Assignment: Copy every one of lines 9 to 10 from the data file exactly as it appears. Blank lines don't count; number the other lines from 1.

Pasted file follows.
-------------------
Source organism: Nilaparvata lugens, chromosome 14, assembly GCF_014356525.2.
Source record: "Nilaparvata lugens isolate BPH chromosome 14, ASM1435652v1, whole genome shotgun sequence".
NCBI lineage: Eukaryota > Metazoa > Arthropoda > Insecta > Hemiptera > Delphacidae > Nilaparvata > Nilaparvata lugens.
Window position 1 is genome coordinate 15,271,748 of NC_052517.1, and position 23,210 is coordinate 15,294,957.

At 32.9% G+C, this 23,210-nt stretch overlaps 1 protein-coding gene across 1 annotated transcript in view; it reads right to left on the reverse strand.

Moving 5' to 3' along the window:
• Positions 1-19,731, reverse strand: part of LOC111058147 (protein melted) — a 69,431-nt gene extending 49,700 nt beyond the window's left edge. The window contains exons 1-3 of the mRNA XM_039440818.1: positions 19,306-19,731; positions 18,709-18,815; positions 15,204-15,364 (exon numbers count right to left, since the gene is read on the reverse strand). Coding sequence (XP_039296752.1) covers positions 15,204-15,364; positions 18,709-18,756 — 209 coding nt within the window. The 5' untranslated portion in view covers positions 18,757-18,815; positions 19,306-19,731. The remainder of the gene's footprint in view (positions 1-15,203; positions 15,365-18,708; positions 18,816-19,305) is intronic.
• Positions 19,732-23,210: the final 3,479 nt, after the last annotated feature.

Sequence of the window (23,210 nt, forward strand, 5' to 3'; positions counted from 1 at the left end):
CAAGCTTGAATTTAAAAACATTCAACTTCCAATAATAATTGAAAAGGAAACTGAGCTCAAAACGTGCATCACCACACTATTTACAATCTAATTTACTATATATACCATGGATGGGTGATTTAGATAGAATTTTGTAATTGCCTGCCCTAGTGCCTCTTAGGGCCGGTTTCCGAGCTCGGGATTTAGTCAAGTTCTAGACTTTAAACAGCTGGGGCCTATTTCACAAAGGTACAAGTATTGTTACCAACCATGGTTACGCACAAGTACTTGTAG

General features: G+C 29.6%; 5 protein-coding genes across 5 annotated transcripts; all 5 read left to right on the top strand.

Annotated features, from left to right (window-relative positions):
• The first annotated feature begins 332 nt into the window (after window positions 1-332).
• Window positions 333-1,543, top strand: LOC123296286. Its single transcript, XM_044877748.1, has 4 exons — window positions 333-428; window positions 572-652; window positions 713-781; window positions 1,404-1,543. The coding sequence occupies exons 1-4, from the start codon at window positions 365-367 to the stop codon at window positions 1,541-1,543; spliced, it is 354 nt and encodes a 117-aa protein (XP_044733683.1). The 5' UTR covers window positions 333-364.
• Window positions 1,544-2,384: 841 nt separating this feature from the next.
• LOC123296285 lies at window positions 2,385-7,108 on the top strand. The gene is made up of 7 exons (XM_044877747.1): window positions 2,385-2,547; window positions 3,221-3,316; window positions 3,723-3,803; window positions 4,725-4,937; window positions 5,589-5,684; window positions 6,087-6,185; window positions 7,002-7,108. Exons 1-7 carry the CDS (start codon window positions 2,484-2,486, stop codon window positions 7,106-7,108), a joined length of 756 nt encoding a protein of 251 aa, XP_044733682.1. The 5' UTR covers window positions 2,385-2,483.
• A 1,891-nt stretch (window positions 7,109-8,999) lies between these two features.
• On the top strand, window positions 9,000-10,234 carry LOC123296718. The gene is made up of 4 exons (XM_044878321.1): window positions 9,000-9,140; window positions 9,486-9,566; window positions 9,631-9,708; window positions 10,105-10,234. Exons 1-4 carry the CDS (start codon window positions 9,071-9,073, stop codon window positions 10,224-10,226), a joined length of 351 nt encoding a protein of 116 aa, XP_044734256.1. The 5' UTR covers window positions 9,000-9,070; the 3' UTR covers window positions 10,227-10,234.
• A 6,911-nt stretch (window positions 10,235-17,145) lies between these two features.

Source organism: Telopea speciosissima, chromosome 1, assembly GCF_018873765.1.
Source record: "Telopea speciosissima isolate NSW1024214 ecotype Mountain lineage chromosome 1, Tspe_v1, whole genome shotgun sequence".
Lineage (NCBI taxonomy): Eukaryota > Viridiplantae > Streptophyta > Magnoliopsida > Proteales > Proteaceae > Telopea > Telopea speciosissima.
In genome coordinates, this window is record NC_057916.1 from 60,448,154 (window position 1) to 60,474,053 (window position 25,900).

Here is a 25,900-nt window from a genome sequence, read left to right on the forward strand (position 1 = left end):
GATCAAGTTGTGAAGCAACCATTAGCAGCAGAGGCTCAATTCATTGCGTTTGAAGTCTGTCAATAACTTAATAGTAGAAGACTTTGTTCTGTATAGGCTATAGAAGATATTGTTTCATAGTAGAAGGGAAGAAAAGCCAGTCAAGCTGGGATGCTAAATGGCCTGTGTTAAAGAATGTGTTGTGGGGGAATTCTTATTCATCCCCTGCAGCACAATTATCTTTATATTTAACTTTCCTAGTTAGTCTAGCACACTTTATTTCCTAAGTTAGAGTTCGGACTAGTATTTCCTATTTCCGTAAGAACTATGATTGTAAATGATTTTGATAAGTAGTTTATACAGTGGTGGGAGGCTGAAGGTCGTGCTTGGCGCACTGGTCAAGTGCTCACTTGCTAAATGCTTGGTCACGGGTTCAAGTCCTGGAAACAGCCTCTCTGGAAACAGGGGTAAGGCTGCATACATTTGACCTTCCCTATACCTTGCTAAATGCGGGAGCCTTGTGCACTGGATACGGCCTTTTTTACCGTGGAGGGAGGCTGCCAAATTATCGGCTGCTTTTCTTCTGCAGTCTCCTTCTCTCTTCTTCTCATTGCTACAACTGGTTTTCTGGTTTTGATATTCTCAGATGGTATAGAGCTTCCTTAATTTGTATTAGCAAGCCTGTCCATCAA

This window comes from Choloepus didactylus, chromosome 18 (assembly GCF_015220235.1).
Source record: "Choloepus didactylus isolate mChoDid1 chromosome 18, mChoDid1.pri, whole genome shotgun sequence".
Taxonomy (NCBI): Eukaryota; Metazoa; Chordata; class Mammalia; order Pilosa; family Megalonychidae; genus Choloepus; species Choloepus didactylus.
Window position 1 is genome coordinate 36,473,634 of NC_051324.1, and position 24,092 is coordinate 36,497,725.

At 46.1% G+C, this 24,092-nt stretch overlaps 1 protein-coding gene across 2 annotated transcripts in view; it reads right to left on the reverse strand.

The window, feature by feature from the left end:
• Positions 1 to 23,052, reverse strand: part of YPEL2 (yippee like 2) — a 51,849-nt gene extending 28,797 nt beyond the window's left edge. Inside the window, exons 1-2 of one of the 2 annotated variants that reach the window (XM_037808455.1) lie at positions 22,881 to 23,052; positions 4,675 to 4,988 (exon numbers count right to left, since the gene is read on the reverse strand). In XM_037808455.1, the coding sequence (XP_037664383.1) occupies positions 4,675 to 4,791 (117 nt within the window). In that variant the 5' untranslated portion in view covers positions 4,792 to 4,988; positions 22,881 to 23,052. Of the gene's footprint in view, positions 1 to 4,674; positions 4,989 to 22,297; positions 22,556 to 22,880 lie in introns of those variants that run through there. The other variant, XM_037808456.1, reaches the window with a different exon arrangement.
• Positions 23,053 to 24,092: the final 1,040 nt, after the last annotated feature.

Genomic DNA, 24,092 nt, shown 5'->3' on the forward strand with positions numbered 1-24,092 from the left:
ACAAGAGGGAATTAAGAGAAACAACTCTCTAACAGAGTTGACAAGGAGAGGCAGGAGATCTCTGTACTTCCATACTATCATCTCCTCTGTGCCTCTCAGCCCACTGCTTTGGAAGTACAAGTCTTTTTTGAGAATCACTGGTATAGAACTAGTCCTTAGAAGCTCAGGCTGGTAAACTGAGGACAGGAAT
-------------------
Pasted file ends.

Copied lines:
Sequence of the window (23,210 nt, forward strand, 5' to 3'; positions counted from 1 at the left end):
CAAGCTTGAATTTAAAAACATTCAACTTCCAATAATAATTGAAAAGGAAACTGAGCTCAAAACGTGCATCACCACACTATTTACAATCTAATTTACTATATATACCATGGATGGGTGATTTAGATAGAATTTTGTAATTGCCTGCCCTAGTGCCTCTTAGGGCCGGTTTCCGAGCTCGGGATTTAGTCAAGTTCTAGACTTTAAACAGCTGGGGCCTATTTCACAAAGGTACAAGTATTGTTACCAACCATGGTTACGCACAAGTACTTGTAG